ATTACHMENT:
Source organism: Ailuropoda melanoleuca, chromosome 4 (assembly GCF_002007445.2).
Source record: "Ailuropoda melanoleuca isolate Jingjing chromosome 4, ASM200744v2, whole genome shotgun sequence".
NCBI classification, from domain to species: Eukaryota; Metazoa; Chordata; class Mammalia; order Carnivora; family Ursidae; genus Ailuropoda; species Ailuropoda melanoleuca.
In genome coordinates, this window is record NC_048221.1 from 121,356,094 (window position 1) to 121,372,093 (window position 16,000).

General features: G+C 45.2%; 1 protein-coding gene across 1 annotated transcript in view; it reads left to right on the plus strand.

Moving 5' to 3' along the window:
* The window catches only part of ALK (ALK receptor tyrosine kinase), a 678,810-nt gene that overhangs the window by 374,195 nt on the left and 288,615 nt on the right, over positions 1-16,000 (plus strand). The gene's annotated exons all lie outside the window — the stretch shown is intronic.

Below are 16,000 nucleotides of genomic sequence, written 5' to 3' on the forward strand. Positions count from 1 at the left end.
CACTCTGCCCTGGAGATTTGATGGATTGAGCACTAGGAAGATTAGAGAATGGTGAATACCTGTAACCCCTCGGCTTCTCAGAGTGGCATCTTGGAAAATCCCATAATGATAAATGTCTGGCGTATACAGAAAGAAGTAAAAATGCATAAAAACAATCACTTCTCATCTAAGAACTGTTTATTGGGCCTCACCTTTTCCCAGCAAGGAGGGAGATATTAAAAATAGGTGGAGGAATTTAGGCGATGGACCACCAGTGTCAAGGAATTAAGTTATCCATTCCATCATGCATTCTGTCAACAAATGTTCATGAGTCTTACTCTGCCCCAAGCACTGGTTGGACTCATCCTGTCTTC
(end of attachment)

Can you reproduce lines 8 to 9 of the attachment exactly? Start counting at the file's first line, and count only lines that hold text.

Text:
Below are 16,000 nucleotides of genomic sequence, written 5' to 3' on the forward strand. Positions count from 1 at the left end.
CACTCTGCCCTGGAGATTTGATGGATTGAGCACTAGGAAGATTAGAGAATGGTGAATACCTGTAACCCCTCGGCTTCTCAGAGTGGCATCTTGGAAAATCCCATAATGATAAATGTCTGGCGTATACAGAAAGAAGTAAAAATGCATAAAAACAATCACTTCTCATCTAAGAACTGTTTATTGGGCCTCACCTTTTCCCAGCAAGGAGGGAGATATTAAAAATAGGTGGAGGAATTTAGGCGATGGACCACCAGTGTCAAGGAATTAAGTTATCCATTCCATCATGCATTCTGTCAACAAATGTTCATGAGTCTTACTCTGCCCCAAGCACTGGTTGGACTCATCCTGTCTTC